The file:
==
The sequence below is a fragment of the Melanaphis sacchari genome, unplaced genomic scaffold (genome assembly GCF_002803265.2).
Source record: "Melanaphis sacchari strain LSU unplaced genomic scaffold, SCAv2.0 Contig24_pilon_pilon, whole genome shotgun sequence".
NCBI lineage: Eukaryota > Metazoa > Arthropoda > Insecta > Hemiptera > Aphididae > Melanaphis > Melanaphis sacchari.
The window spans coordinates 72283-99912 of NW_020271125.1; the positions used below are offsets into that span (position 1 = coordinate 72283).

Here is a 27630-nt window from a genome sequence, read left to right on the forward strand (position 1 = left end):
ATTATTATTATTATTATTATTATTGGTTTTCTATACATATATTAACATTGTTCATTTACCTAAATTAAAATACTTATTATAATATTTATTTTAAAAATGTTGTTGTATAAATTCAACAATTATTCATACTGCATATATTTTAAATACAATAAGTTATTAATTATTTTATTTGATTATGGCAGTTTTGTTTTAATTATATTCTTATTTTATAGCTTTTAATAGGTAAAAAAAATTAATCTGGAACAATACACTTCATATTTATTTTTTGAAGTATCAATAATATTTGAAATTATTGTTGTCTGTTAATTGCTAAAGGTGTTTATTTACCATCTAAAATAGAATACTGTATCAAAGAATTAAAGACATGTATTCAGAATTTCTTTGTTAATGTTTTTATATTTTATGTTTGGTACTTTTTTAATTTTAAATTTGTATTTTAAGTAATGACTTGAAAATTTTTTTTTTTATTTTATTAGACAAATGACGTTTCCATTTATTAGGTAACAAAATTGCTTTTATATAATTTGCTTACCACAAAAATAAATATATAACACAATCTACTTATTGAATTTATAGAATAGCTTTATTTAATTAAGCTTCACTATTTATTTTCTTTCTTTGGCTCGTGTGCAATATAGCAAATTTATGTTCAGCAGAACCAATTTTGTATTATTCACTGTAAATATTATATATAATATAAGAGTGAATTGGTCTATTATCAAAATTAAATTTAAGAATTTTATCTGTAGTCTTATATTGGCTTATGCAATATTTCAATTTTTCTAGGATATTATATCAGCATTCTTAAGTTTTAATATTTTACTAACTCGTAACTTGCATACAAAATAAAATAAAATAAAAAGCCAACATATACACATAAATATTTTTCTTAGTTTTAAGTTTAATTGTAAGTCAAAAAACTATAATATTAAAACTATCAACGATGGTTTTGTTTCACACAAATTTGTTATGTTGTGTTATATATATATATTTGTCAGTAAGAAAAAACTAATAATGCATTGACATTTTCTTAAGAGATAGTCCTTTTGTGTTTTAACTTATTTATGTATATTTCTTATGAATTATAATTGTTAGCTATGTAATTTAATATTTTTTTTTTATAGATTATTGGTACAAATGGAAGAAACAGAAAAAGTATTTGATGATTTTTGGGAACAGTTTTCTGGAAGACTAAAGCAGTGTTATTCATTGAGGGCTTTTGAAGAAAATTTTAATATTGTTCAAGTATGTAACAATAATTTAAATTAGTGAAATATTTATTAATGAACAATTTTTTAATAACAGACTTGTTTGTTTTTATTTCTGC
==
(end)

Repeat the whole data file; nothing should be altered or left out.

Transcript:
The sequence below is a fragment of the Melanaphis sacchari genome, unplaced genomic scaffold (genome assembly GCF_002803265.2).
Source record: "Melanaphis sacchari strain LSU unplaced genomic scaffold, SCAv2.0 Contig24_pilon_pilon, whole genome shotgun sequence".
NCBI lineage: Eukaryota > Metazoa > Arthropoda > Insecta > Hemiptera > Aphididae > Melanaphis > Melanaphis sacchari.
The window spans coordinates 72283-99912 of NW_020271125.1; the positions used below are offsets into that span (position 1 = coordinate 72283).

Here is a 27630-nt window from a genome sequence, read left to right on the forward strand (position 1 = left end):
ATTATTATTATTATTATTATTATTGGTTTTCTATACATATATTAACATTGTTCATTTACCTAAATTAAAATACTTATTATAATATTTATTTTAAAAATGTTGTTGTATAAATTCAACAATTATTCATACTGCATATATTTTAAATACAATAAGTTATTAATTATTTTATTTGATTATGGCAGTTTTGTTTTAATTATATTCTTATTTTATAGCTTTTAATAGGTAAAAAAAATTAATCTGGAACAATACACTTCATATTTATTTTTTGAAGTATCAATAATATTTGAAATTATTGTTGTCTGTTAATTGCTAAAGGTGTTTATTTACCATCTAAAATAGAATACTGTATCAAAGAATTAAAGACATGTATTCAGAATTTCTTTGTTAATGTTTTTATATTTTATGTTTGGTACTTTTTTAATTTTAAATTTGTATTTTAAGTAATGACTTGAAAATTTTTTTTTTTATTTTATTAGACAAATGACGTTTCCATTTATTAGGTAACAAAATTGCTTTTATATAATTTGCTTACCACAAAAATAAATATATAACACAATCTACTTATTGAATTTATAGAATAGCTTTATTTAATTAAGCTTCACTATTTATTTTCTTTCTTTGGCTCGTGTGCAATATAGCAAATTTATGTTCAGCAGAACCAATTTTGTATTATTCACTGTAAATATTATATATAATATAAGAGTGAATTGGTCTATTATCAAAATTAAATTTAAGAATTTTATCTGTAGTCTTATATTGGCTTATGCAATATTTCAATTTTTCTAGGATATTATATCAGCATTCTTAAGTTTTAATATTTTACTAACTCGTAACTTGCATACAAAATAAAATAAAATAAAAAGCCAACATATACACATAAATATTTTTCTTAGTTTTAAGTTTAATTGTAAGTCAAAAAACTATAATATTAAAACTATCAACGATGGTTTTGTTTCACACAAATTTGTTATGTTGTGTTATATATATATATTTGTCAGTAAGAAAAAACTAATAATGCATTGACATTTTCTTAAGAGATAGTCCTTTTGTGTTTTAACTTATTTATGTATATTTCTTATGAATTATAATTGTTAGCTATGTAATTTAATATTTTTTTTTTATAGATTATTGGTACAAATGGAAGAAACAGAAAAAGTATTTGATGATTTTTGGGAACAGTTTTCTGGAAGACTAAAGCAGTGTTATTCATTGAGGGCTTTTGAAGAAAATTTTAATATTGTTCAAGTATGTAACAATAATTTAAATTAGTGAAATATTTATTAATGAACAATTTTTTAATAACAGACTTGTTTGTTTTTATTTCTGC